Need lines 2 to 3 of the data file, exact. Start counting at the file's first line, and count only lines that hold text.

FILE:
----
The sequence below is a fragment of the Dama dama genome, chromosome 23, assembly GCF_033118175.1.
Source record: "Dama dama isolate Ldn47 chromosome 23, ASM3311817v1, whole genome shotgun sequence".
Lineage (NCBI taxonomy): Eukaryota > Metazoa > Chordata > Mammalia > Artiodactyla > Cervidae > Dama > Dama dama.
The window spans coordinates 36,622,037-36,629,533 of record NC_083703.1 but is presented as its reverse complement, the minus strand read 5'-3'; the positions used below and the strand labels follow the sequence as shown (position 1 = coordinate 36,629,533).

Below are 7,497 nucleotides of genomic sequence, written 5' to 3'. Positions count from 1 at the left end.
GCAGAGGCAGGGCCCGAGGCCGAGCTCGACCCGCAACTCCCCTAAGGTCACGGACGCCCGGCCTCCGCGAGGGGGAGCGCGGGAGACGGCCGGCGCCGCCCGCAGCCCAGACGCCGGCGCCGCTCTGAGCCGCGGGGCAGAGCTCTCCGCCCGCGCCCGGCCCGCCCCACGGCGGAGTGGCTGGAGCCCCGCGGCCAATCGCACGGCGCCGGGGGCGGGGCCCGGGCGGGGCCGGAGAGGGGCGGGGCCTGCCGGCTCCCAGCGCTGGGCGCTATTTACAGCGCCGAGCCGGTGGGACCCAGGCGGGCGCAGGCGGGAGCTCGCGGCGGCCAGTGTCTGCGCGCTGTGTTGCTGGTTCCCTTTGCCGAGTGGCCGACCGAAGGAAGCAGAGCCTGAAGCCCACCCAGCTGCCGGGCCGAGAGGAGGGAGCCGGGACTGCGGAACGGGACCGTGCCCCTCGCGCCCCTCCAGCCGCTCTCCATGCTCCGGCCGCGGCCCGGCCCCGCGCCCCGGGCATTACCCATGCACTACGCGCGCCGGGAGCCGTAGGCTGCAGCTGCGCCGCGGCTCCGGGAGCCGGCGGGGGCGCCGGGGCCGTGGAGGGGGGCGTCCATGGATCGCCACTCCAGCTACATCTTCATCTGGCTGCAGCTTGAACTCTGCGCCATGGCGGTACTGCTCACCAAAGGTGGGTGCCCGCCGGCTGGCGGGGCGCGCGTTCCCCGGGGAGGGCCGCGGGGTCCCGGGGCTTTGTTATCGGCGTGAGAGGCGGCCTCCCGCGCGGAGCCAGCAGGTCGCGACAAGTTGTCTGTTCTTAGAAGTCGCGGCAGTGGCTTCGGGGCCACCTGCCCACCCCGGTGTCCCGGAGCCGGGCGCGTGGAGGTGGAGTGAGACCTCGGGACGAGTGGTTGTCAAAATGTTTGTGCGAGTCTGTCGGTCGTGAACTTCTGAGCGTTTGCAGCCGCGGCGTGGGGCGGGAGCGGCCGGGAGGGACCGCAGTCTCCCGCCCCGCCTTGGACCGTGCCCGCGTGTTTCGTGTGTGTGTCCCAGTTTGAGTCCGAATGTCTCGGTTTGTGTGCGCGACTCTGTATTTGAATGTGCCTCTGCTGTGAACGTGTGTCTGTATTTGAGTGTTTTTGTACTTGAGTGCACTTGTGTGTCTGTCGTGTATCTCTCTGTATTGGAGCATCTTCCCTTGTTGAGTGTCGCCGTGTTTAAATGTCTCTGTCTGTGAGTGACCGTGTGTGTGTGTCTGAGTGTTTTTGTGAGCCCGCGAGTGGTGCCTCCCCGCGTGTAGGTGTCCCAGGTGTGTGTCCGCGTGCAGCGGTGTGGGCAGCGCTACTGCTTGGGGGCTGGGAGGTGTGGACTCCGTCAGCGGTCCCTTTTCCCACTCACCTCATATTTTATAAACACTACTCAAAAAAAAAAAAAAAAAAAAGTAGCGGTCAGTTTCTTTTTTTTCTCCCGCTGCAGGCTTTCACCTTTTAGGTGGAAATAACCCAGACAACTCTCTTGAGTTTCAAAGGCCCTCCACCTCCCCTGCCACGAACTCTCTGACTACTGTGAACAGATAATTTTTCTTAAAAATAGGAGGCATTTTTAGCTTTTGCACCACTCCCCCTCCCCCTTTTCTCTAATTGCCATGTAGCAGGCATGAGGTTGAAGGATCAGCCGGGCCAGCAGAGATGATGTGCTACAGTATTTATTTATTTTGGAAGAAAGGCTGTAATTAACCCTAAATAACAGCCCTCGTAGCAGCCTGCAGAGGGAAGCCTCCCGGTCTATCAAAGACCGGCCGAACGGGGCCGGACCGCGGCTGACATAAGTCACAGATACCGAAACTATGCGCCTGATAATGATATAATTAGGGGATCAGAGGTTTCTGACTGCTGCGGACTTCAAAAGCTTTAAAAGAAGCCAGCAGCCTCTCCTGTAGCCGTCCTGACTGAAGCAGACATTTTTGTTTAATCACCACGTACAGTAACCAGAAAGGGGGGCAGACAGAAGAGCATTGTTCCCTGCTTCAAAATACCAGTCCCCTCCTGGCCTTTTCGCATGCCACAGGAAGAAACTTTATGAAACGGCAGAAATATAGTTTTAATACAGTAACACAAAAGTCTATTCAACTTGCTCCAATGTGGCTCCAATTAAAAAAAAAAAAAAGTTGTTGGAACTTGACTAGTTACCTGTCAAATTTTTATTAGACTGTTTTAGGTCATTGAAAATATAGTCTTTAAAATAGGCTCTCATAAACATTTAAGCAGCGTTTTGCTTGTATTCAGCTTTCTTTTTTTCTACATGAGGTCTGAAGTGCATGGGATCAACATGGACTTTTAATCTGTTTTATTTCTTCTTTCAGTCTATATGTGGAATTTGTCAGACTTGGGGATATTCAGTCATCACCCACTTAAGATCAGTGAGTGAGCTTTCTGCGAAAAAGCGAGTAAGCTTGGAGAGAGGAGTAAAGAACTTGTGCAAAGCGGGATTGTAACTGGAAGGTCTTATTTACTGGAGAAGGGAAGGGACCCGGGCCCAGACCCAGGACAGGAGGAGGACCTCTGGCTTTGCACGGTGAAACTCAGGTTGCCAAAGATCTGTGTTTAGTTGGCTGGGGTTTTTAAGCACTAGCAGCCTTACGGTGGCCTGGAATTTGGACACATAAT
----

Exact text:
Source record: "Dama dama isolate Ldn47 chromosome 23, ASM3311817v1, whole genome shotgun sequence".
Lineage (NCBI taxonomy): Eukaryota > Metazoa > Chordata > Mammalia > Artiodactyla > Cervidae > Dama > Dama dama.